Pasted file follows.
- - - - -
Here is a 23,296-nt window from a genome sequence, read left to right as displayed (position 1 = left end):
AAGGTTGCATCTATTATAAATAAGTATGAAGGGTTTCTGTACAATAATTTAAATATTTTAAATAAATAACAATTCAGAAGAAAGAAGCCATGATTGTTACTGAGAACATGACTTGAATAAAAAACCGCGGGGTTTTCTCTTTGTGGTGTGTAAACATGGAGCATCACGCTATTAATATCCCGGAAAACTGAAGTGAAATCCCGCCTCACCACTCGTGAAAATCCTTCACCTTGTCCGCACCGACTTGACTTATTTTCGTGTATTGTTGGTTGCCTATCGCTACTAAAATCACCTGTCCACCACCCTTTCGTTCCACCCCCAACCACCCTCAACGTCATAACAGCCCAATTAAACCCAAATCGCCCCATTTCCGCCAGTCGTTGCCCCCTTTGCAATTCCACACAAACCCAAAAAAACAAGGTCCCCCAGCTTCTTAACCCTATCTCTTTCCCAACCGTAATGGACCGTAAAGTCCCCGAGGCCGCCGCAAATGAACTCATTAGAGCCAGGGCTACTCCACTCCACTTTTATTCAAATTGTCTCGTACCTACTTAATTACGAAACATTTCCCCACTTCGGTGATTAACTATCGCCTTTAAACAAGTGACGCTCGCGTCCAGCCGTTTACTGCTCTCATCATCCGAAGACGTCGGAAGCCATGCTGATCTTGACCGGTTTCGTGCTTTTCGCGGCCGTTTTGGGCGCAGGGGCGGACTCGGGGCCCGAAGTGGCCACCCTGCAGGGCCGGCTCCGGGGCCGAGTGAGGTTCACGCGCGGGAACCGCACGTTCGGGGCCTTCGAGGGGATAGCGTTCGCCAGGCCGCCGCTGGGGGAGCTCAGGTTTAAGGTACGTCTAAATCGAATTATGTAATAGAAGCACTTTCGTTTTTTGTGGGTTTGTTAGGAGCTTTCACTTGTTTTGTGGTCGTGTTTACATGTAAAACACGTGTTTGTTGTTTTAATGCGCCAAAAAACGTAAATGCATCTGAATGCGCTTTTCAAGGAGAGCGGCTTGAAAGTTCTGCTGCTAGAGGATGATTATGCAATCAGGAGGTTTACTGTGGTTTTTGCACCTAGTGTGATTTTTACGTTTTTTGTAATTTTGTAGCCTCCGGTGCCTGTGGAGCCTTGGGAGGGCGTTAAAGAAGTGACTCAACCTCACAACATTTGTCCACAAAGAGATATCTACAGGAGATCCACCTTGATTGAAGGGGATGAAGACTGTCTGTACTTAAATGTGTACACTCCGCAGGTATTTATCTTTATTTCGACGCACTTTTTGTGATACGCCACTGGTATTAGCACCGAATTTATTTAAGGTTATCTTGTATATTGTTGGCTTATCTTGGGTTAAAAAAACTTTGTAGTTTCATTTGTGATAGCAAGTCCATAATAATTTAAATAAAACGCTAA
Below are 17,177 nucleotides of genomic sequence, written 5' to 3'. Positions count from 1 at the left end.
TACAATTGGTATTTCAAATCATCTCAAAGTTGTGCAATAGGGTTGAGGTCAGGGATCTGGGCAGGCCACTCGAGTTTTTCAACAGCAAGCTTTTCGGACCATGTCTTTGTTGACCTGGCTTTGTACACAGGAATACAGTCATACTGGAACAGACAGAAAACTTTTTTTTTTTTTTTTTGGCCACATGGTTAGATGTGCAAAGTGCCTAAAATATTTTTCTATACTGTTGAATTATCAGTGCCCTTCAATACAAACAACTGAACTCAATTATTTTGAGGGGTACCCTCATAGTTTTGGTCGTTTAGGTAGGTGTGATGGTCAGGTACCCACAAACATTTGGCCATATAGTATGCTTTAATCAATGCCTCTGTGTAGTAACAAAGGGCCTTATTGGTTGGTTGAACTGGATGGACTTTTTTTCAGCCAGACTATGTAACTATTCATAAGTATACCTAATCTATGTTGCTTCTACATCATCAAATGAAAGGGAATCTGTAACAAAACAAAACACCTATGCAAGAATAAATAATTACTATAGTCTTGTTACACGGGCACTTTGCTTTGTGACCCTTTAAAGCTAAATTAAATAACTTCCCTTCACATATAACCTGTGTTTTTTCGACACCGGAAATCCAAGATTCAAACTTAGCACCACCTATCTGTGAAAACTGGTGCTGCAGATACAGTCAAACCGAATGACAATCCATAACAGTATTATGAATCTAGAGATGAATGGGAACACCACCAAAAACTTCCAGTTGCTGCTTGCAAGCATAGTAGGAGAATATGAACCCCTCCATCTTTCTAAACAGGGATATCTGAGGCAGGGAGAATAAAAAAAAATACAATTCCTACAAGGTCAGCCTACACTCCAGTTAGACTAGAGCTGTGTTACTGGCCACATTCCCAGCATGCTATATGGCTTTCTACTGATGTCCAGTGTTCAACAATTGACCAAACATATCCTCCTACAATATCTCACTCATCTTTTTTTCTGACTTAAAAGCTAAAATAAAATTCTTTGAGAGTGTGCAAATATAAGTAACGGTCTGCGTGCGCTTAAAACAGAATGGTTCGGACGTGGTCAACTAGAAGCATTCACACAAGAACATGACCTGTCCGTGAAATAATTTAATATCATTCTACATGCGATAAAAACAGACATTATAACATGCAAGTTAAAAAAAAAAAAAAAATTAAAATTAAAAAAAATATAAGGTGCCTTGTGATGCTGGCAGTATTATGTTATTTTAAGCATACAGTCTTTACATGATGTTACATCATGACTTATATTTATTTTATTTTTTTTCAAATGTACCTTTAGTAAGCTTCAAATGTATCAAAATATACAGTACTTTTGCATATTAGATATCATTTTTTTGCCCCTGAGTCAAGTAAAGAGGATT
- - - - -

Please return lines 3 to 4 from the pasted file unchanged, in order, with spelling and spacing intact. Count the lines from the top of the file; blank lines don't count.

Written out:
Below are 17,177 nucleotides of genomic sequence, written 5' to 3'. Positions count from 1 at the left end.
TACAATTGGTATTTCAAATCATCTCAAAGTTGTGCAATAGGGTTGAGGTCAGGGATCTGGGCAGGCCACTCGAGTTTTTCAACAGCAAGCTTTTCGGACCATGTCTTTGTTGACCTGGCTTTGTACACAGGAATACAGTCATACTGGAACAGACAGAAAACTTTTTTTTTTTTTTTTTGGCCACATGGTTAGATGTGCAAAGTGCCTAAAATATTTTTCTATACTGTTGAATTATCAGTGCCCTTCAATACAAACAACTGAACTCAATTATTTTGAGGGGTACCCTCATAGTTTTGGTCGTTTAGGTAGGTGTGATGGTCAGGTACCCACAAACATTTGGCCATATAGTATGCTTTAATCAATGCCTCTGTGTAGTAACAAAGGGCCTTATTGGTTGGTTGAACTGGATGGACTTTTTTTCAGCCAGACTATGTAACTATTCATAAGTATACCTAATCTATGTTGCTTCTACATCATCAAATGAAAGGGAATCTGTAACAAAACAAAACACCTATGCAAGAATAAATAATTACTATAGTCTTGTTACACGGGCACTTTGCTTTGTGACCCTTTAAAGCTAAATTAAATAACTTCCCTTCACATATAACCTGTGTTTTTTCGACACCGGAAATCCAAGATTCAAACTTAGCACCACCTATCTGTGAAAACTGGTGCTGCAGATACAGTCAAACCGAATGACAATCCATAACAGTATTATGAATCTAGAGATGAATGGGAACACCACCAAAAACTTCCAGTTGCTGCTTGCAAGCATAGTAGGAGAATATGAACCCCTCCATCTTTCTAAACAGGGATATCTGAGGCAGGGAGAATAAAAAAAAATACAATTCCTACAAGGTCAGCCTACACTCCAGTTAGACTAGAGCTGTGTTACTGGCCACATTCCCAGCATGCTATATGGCTTTCTACTGATGTCCAGTGTTCAACAATTGACCAAACATATCCTCCTACAATATCTCACTCATCTTTTTTTCTGACTTAAAAGCTAAAATAAAATTCTTTGAGAGTGTGCAAATATAAGTAACGGTCTGCGTGCGCTTAAAACAGAATGGTTCGGACGTGGTCAACTAGAAGCATTCACACAAGAACATGACCTGTCCGTGAAATAATTTAATATCATTCTACATGCGATAAAAACAGACATTATAACATGCAAGTTAAAAAAAAAAAAAAAATTAAAATTAAAAAAAATATAAGGTGCCTTGTGATGCTGGCAGTATTATGTTATTTTAAGCATACAGTCTTTACATGATGTTACATCATGACTTATATTTATTTTATTTTTTTTCAAATGTACCTTTAGTAAGCTTCAAATGTATCAAAATATACAGTACTTTTGCATATTAGATATCATTTTTTTGCCCCTGAGTCAAGTAAAGAGGATT